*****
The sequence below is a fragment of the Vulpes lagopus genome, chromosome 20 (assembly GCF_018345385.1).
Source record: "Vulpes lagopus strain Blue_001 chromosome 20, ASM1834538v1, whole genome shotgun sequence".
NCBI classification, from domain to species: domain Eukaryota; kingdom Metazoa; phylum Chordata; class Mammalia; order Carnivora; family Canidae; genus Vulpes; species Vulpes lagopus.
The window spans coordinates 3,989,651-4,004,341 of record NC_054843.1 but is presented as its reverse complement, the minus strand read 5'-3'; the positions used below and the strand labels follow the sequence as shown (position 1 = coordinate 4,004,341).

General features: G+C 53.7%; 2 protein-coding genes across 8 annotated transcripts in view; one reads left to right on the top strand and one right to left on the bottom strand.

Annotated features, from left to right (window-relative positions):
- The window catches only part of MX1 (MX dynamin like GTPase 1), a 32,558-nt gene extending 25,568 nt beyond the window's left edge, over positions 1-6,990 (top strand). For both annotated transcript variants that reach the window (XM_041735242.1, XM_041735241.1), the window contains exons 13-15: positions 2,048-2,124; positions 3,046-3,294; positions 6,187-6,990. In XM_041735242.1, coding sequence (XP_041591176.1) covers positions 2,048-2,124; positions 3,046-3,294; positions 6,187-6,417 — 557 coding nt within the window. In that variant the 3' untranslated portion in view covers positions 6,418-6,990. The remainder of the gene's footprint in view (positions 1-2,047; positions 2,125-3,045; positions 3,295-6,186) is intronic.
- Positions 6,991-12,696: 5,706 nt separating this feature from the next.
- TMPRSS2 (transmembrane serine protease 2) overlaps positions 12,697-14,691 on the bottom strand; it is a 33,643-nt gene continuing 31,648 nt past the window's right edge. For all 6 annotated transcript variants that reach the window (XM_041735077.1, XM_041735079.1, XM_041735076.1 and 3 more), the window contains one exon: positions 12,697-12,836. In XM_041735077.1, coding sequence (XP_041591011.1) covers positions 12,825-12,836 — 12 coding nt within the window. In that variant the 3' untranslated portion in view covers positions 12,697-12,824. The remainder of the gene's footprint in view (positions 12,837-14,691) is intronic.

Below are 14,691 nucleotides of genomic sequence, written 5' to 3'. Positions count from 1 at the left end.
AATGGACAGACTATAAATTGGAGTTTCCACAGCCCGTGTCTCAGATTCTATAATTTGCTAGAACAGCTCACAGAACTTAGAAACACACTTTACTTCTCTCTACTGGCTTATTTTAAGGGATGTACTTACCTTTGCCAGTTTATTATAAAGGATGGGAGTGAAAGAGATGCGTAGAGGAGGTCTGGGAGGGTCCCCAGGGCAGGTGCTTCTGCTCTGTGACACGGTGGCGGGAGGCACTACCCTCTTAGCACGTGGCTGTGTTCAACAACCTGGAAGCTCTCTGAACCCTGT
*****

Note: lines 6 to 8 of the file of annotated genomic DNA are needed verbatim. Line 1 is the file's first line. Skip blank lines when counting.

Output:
Annotated features, from left to right (window-relative positions):
- The window catches only part of MX1 (MX dynamin like GTPase 1), a 32,558-nt gene extending 25,568 nt beyond the window's left edge, over positions 1-6,990 (top strand). For both annotated transcript variants that reach the window (XM_041735242.1, XM_041735241.1), the window contains exons 13-15: positions 2,048-2,124; positions 3,046-3,294; positions 6,187-6,990. In XM_041735242.1, coding sequence (XP_041591176.1) covers positions 2,048-2,124; positions 3,046-3,294; positions 6,187-6,417 — 557 coding nt within the window. In that variant the 3' untranslated portion in view covers positions 6,418-6,990. The remainder of the gene's footprint in view (positions 1-2,047; positions 2,125-3,045; positions 3,295-6,186) is intronic.
- Positions 6,991-12,696: 5,706 nt separating this feature from the next.